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Tips on how to avoid COVID-19 vaccine scams and more answers to your vaccination questions with 3News' Monica Robins

How is it that some people are testing positive for coronavirus even after receiving the vaccine? Monica has those answers and much more.

CLEVELAND — Let's start a brand new week with some answers for some of your COVID-19 questions:

Question: An infectious disease expert said we should consider just giving people one vaccine dose so we can get more people vaccinated. Is this a serious consideration right now?

Michael Osterholm is an epidemiologist who advised President Biden's transition team on COVID-19 and suggested the president should focus on giving as many first doses as possible and delay second doses because at least one dose gives some protection. He's not the first to suggest this.   

The UK is delaying second doses as much as 12 weeks to get those in priority groups covered by mid February.  

And while the CDC says we can now wait up to six weeks between doses, we'll have to wait and see if this is a viable plan.  

You might get about fifty percent protection after one dose and there is very preliminary research indicating one dose might be effective for those who've already had COVID.  But Dr. Anthony Fauci warns delaying the second dose might cause variants to spread faster.

I think watching what happens in the UK will give some insight on whether or not this would work.  So no, at this time, it's not an approved protocol, but it doesn't mean they're not paying attention.

Question: How is it that some people are testing positive for coronavirus even after receiving the vaccine?

Yes, we're hearing of more cases of people who've received the vaccine, but then still test positive for COVID. 

It's important to remember a few things: These vaccines were meant to prevent severe illness. Researchers still don't know if they have the ability to prevent overall infection and it's looking like they may not, based on a few cases. They also don't know if being vaccinated will prevent you from spreading it to others, which is why you still need a mask and distancing after you get the shot. 

Vaccines don't work instantly, it takes a few weeks for the body to build up immunity after receiving a dose, and the current vaccines require two doses to reach full effectiveness.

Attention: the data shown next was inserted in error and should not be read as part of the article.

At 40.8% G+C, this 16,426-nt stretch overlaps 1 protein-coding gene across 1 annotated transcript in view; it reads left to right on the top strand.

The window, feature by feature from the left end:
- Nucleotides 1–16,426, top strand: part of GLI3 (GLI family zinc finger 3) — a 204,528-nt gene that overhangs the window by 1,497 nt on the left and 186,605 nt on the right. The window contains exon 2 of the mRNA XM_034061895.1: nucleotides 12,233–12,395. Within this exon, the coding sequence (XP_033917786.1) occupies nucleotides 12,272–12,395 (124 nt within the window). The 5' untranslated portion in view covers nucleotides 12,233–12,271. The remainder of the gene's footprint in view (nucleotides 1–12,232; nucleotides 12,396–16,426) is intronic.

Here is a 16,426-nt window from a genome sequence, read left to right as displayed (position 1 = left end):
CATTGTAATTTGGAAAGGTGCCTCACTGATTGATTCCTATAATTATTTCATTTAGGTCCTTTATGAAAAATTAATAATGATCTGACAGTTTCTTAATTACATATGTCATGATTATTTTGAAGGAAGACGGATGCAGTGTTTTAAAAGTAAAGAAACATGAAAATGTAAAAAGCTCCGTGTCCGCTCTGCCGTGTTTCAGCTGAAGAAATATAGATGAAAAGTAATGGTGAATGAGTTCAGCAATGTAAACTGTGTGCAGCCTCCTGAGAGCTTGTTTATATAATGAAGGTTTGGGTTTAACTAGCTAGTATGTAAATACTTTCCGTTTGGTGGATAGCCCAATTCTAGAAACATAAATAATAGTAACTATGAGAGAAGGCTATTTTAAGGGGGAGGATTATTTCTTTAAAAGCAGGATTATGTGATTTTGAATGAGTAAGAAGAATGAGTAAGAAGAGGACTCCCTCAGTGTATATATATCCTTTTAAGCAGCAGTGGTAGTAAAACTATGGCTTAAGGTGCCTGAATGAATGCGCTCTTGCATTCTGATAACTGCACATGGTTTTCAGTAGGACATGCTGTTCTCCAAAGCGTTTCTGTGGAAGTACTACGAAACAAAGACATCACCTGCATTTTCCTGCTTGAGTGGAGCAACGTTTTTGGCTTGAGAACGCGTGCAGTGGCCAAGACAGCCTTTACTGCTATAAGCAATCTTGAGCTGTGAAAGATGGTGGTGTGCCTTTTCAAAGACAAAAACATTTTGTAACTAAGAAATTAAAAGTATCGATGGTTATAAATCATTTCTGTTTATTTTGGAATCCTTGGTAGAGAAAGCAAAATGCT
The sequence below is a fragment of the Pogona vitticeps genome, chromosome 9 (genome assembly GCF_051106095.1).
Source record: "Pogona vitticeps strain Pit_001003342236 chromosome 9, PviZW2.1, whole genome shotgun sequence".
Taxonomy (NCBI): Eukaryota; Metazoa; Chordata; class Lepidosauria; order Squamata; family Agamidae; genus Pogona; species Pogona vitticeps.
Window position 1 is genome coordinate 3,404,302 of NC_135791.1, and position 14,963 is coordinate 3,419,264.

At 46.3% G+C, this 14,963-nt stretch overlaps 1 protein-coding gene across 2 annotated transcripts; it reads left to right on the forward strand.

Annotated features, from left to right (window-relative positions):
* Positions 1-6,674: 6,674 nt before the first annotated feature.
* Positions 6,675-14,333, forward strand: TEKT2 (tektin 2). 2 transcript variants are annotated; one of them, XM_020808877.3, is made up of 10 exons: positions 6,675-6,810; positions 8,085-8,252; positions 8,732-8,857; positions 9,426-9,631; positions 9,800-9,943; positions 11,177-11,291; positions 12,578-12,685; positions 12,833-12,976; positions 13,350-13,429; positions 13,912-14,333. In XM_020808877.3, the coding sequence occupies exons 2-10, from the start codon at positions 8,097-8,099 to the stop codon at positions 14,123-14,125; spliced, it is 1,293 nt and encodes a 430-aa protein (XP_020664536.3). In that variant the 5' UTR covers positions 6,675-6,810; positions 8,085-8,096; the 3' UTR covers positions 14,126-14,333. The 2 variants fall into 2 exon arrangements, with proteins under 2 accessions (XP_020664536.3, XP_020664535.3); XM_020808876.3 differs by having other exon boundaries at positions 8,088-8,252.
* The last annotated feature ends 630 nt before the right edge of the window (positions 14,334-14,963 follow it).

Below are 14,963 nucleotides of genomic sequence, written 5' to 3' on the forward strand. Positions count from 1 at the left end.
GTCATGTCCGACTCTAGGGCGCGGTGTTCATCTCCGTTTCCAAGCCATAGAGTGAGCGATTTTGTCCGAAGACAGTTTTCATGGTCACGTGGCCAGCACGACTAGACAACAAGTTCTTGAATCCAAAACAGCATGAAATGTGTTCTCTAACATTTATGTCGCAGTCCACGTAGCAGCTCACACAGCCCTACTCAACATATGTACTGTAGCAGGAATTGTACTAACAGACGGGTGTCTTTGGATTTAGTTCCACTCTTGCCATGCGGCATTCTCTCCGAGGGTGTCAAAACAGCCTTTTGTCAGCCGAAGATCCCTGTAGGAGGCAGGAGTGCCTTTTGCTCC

If you were already infected when you got the vaccine, the infection can continue to develop and then still show up in a positive test result. 

These vaccines are good, but they're not 100 percent and with the rapid spread of infection and now the more contagious variants, it's not surprising at all that a few vaccinated people still got infected with the virus. The hope is that the vaccination will prevent them from getting sick and dying from it. 

Question: You've been warning seniors about not getting fooled by scammers, any more tips?

First of all, make sure you remember specifically all the places you've registered, so you know who might be calling you to schedule your appointment. 

If someone calls and says you have to pay for your vaccine, or pay to get an appointment, or asks you for credit card or banking information hang up.

You may be asked for your insurance, medicare or medicaid information because Vaccination providers can charge an administration fee for giving someone the shot, but that fee will be covered by your insurance.  You will not be asked to pay. 

The scammers will typically be calling you asking for your social security number and banking info.  Hang up.  

If you're not sure, tell them you'll bring all the necessary information with you to your vaccination appointment and deal with the doctor or pharmacist directly.  

RELATED: Stop posting pictures of your COVID-19 vaccine card on social media, BBB warns

More COVID-19 vaccine coverage from Monica Robins:

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